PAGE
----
By Silvio Cascione
BRASILIA (Reuters) – Brazil’s economy shrank for a sixth straight quarter between April and June, but investments grew for the first time since 2013 and fueled hopes of a modest recovery following the likely ousting of President Dilma Rousseff on Wednesday.
Gross domestic product fell 0.6 percent in the second quarter compared with the first, statistics agency IBGE said on Wednesday, slightly more than the 0.5 percent drop expected by economists in a Reuters poll.
Investments rose 0.4 percent though, in the first increase after 10 straight quarters of contraction. Brazil’s industrial output also hit an inflection point, edging up after shrinking for five consecutive quarters.
“We’ve hit bottom in the second quarter,” said José Francisco Gonçalves, chief economist at Banco Fator, in Sao Paulo. “We may see the economy stabilizing in the third quarter, and some growth in the fourth.”
Optimism over the end of Brazil’s worst recession in decades could boost interim President Michel Temer’s popularity as he gears up to propose pension and labor reforms, which investors see as crucial to reestablish the nation as an emerging markets star.
Temer is set to be confirmed in office later on Wednesday after the Senate votes to dismiss Rousseff over charges she broke fiscal rules.
The downturn, one of the world’s most severe since the 2008 crisis, has left 1.7 million workers unemployed over the past 12 months and cost the nation its hard-won investment-grade credit rating. The economy is still expected to contract more than 3 percent in 2016 before growing 1.2 percent in 2017, according to market forecasts that have been upgraded in recent weeks.
“The economy is already responding to the government change,” said Cristiano Oliveira, chief economist at Banco Fibra, who expects the economy to rebound 2.1 percent in 2017.
Oliveira’s forecast assumes the approval of economic reforms in Congress and a series of interest rate cuts in coming months. The central bank meets later on Wednesday and is expected to leave its benchmark rate on hold at 14.25 percent for now, at its highest level in nearly a decade, as inflation remains stuck at around 9 percent.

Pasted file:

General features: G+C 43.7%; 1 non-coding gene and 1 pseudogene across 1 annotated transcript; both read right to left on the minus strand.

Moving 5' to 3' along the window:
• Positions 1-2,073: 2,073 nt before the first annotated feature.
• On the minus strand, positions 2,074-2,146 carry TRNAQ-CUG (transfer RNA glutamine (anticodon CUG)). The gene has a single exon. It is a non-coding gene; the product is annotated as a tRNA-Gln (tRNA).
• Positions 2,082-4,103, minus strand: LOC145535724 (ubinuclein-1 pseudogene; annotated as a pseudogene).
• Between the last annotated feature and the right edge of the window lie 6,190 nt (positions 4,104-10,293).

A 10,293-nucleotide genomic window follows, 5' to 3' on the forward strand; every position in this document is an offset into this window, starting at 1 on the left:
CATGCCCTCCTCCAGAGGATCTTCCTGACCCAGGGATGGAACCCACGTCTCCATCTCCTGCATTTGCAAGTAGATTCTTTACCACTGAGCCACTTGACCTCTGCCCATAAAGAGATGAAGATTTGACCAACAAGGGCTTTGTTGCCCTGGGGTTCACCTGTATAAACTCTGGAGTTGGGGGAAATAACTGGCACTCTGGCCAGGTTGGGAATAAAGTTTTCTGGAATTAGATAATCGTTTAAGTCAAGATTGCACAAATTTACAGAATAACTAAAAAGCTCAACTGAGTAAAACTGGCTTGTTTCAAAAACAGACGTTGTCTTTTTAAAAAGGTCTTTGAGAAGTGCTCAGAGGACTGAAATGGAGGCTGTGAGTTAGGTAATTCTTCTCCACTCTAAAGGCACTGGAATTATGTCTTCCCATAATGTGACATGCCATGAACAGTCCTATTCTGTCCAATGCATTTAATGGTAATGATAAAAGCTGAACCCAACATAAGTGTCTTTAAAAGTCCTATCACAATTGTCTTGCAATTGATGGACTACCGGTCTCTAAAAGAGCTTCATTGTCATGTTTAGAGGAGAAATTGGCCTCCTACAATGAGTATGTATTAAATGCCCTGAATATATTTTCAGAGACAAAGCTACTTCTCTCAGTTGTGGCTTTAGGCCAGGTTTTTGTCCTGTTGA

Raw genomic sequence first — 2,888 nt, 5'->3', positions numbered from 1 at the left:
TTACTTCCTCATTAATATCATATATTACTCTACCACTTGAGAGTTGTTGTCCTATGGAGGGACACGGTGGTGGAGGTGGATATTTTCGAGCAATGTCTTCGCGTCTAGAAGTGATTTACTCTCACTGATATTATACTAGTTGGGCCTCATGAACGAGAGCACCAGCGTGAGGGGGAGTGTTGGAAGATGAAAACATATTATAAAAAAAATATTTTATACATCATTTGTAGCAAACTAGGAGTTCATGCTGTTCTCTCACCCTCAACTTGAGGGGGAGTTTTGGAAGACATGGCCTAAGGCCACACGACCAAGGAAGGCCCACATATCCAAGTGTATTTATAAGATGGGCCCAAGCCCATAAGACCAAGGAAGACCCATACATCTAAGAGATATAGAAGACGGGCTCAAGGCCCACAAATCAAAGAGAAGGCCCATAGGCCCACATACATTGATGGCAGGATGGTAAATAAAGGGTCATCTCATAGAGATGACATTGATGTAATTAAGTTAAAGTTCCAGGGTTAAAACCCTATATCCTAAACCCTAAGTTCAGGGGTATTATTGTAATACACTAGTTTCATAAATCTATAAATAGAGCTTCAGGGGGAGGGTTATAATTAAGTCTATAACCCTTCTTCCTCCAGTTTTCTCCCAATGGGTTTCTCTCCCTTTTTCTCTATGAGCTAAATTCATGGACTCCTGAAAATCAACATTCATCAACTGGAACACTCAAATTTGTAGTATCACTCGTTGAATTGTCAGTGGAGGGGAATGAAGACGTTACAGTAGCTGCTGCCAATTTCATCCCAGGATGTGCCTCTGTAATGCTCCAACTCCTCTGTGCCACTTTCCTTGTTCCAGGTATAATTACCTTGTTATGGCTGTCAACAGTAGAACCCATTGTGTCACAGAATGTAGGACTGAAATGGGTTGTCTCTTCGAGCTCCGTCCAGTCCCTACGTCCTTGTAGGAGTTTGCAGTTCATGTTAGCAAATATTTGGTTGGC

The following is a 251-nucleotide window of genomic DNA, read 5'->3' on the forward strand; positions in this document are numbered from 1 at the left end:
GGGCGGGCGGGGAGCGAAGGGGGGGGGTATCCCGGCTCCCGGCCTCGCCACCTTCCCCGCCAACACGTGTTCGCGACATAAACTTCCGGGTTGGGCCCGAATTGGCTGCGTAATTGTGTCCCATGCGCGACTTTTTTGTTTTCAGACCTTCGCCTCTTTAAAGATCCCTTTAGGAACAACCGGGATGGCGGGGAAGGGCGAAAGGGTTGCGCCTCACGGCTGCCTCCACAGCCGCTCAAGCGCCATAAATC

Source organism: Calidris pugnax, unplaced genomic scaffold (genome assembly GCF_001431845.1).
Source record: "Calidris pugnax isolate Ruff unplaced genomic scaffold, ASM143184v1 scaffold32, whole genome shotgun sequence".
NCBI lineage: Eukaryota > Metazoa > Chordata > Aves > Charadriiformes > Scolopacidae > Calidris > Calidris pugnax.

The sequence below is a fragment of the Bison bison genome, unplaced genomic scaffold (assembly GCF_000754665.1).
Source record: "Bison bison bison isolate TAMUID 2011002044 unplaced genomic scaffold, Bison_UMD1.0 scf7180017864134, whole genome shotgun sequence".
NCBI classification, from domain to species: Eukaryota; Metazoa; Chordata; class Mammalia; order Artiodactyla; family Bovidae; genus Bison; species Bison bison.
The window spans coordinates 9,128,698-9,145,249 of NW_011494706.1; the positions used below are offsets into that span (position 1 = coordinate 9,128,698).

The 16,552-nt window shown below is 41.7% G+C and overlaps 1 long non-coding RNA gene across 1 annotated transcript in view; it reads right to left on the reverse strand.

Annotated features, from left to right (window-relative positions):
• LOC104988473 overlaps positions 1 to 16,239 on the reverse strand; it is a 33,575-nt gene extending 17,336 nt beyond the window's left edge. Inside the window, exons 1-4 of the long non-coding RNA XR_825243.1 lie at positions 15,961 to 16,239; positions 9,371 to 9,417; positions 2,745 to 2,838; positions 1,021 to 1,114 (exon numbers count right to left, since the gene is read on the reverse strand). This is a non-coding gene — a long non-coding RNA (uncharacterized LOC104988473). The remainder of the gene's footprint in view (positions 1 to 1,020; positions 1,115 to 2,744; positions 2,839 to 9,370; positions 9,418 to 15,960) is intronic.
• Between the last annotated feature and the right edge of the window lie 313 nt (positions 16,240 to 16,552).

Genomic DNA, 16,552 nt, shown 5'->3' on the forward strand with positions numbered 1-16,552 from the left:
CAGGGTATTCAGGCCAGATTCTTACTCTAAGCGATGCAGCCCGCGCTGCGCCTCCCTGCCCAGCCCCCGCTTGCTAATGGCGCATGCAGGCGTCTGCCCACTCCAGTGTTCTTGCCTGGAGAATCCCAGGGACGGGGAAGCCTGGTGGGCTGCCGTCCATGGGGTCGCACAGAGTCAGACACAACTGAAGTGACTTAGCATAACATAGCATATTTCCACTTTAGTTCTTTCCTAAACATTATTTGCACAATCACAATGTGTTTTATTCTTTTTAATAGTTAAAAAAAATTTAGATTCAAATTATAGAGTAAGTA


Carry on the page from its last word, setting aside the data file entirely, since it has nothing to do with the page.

While investments and industrial output signal an imminent recovery, unemployment will probably continue to drag on consumption, which accounts for most of Brazil’s output. Household consumption fell 0.7 percent in the second quarter, its sixth consecutive drop.
A stronger currency may also cap Brazil’s growth in coming quarters by making local goods less competitive. Imports grew 4.5 percent in the second quarter, outpacing exports growth as the Brazilian real strengthened 22 percent this year on market optimism over Rousseff’s impeachment.
“The challenges in front of the new economic team are big. All the bets are on investments, given that family consumption, government spending and exports tend to have a neutral effect in the best-case scenario,” Andre Perfeito, chief economist at Gradual Investimentos, said in a note.
Brazil’s gross domestic product fell 3.8 percent from a year earlier, according to IBGE.
(Additional reporting by Patricia Duarte; Editing by Meredith Mazzilli)